How to survive the stomach flu

It can be a little tricky if a stomach bug comes with cramping right before a child has diarrhea.

Story highlights

  • The two main culprits are the rotavirus and the adenovirus and echovirus
  • A stomach bug is not a serious illness and will resolve on its own
  • Call your doctor if there is any blood in the diarrhea or vomit
Uh oh: puke alert!
What parents need to know about treating stomach bugs, keeping your child comfortable, and how long the virus usually lasts
What is the stomach flu?
The "stomach flu" is really a misnomer, explains Barbara Frankowski, MD, professor of pediatrics at Vermont Children's Hospital in Burlington. "It's not the flu that you get protection from when you get the flu shot," says Frankowski. She prefers to use the term stomach bug to describe a group of viruses that can upset your stomach, bringing on nausea, vomiting, and diarrhea.
The two main culprits are the rotavirus, which is more common in the winter months, and the adenovirus and echovirus, both of which prefer the climate in the summer and spring. In fact, says Frankowski, the reason kids seem to get what people call the "stomach flu" so often, is because there are so many viruses that can cause it. The good news is that, while uncomfortable (and, let's face it, gross), in most kids, a stomach bug is not a serious illness and will resolve on its own after a few days of TLC. Here's our guide to spotting the symptoms, taking care of your little patient, knowing when to call your doctor, and avoiding it altogether.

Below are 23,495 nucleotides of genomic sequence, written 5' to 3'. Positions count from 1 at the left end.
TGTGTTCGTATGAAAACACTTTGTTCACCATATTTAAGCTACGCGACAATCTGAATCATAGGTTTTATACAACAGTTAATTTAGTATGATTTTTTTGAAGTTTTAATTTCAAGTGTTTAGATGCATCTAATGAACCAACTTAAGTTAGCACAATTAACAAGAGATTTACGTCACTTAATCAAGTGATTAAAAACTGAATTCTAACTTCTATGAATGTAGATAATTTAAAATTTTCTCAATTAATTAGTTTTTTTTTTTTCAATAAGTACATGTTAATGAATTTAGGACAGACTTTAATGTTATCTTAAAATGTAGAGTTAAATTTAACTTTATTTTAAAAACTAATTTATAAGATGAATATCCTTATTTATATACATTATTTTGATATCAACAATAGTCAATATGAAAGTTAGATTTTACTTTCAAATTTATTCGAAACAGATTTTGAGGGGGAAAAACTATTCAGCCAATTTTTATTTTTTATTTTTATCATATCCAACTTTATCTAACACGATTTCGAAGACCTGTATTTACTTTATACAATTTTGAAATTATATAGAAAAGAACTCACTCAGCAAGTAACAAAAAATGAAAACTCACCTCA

How do I know I know it's stomach flu vs. food poisoning?
Stomach bugs can have a variety of symptoms, says Frankowski. "Some kids will just have a stomachache and a decreased appetite, some will have just vomiting or diarrhea, and some will have the wonderful combination of both." Your child may have a fever, and, generally speaking, the more symptoms she racks up, the more severe the illness will be. She might also just vomit once, and be done with it.
While food poisoning shares some of those same symptoms, it usually hits pretty quickly after eating the food in question (did Chloe have potato salad at that afternoon's picnic? Did Ben scarf down the rest of the tuna sandwich that had been sitting on the counter for a few hours?). Though it may come with fever, it often doesn't, and it usually goe